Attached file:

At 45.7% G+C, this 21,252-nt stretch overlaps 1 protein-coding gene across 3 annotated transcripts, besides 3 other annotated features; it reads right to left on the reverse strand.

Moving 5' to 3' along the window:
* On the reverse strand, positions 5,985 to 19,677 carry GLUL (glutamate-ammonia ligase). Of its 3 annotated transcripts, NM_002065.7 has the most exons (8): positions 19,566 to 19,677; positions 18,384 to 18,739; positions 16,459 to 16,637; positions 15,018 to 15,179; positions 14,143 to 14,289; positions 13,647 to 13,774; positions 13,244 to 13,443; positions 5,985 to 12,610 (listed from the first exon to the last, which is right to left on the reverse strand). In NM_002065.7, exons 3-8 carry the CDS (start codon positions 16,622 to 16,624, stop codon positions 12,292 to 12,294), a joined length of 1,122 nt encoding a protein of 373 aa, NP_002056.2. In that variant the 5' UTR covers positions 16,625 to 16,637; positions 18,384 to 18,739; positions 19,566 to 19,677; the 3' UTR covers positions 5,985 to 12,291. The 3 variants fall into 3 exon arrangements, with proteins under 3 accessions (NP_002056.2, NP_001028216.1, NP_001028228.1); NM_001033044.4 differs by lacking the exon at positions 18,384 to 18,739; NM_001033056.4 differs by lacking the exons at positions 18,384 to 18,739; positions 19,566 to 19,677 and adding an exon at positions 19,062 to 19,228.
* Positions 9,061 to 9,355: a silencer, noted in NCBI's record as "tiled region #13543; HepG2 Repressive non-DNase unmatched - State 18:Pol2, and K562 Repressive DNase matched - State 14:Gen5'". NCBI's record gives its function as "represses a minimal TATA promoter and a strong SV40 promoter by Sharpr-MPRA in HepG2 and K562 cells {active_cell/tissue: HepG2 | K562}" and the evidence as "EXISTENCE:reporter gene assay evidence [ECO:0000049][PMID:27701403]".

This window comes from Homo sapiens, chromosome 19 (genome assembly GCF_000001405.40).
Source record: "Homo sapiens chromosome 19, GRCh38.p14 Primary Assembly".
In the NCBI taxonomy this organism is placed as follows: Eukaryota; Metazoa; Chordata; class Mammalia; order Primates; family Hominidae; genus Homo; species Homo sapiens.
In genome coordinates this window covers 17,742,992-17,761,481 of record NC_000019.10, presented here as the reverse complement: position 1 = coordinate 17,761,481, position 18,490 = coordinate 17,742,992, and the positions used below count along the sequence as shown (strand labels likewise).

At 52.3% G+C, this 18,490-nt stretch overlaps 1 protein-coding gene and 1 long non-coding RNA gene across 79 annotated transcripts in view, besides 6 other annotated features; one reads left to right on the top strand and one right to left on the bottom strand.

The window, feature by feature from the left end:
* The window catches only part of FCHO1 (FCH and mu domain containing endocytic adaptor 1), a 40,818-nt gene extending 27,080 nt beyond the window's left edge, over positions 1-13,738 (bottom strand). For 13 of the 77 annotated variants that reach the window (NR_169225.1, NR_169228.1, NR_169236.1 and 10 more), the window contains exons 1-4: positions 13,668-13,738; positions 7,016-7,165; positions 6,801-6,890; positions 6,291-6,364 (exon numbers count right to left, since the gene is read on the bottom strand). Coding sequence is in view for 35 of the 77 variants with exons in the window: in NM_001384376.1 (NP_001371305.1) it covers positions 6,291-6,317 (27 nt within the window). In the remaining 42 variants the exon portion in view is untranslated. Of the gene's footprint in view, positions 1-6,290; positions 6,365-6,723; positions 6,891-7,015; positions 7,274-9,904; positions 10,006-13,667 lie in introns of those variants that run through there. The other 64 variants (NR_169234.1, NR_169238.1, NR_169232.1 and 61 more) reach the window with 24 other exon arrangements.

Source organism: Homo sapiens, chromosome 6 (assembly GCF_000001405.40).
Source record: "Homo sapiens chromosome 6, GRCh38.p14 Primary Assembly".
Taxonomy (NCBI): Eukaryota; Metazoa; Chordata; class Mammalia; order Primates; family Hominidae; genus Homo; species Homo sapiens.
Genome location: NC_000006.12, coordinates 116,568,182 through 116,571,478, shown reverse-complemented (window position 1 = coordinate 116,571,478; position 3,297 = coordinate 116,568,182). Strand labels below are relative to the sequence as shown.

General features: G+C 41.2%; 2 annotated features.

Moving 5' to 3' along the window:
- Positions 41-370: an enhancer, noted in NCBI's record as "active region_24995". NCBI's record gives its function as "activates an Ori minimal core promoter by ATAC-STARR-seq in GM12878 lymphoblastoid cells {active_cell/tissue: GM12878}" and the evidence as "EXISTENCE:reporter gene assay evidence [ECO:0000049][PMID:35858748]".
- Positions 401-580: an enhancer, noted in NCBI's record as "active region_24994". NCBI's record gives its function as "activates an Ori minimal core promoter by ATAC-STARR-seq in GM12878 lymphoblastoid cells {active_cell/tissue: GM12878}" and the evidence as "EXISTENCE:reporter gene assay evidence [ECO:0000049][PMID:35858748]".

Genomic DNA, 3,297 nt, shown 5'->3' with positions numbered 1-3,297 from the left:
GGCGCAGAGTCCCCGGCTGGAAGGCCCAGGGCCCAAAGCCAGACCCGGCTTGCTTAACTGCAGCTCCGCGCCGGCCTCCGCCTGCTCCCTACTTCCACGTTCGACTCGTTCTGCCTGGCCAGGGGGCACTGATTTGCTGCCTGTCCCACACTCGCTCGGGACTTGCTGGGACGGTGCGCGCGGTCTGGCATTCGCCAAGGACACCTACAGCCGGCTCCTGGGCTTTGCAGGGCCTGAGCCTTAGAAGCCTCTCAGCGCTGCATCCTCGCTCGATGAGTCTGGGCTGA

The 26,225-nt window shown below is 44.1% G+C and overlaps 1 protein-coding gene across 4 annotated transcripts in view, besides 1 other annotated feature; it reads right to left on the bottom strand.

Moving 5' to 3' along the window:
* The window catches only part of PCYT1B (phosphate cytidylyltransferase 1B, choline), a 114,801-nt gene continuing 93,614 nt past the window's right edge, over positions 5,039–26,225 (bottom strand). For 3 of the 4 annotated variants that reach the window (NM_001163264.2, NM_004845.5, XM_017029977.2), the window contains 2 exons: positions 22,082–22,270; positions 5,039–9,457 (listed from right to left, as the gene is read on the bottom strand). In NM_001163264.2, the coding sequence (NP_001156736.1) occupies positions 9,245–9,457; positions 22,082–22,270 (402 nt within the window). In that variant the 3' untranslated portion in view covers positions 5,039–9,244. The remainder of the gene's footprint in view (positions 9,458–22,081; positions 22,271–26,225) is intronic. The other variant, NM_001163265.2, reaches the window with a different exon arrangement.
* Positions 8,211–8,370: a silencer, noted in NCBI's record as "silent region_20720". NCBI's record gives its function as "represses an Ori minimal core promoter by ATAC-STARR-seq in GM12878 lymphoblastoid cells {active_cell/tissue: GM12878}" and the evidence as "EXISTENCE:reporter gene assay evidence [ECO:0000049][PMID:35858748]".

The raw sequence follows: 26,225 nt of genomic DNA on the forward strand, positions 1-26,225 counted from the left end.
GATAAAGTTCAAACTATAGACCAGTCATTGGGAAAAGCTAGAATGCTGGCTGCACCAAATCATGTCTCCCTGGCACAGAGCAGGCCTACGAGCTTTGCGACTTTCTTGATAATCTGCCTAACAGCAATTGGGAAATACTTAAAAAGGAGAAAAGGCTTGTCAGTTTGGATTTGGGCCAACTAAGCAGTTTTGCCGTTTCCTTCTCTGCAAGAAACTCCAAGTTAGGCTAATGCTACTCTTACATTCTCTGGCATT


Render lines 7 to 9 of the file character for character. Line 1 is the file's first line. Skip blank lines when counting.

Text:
In the NCBI taxonomy this organism is placed as follows: Eukaryota; Metazoa; Chordata; class Mammalia; order Primates; family Hominidae; genus Homo; species Homo sapiens.
In genome coordinates this window covers 17,742,992-17,761,481 of record NC_000019.10, presented here as the reverse complement: position 1 = coordinate 17,761,481, position 18,490 = coordinate 17,742,992, and the positions used below count along the sequence as shown (strand labels likewise).

At 52.3% G+C, this 18,490-nt stretch overlaps 1 protein-coding gene and 1 long non-coding RNA gene across 79 annotated transcripts in view, besides 6 other annotated features; one reads left to right on the top strand and one right to left on the bottom strand.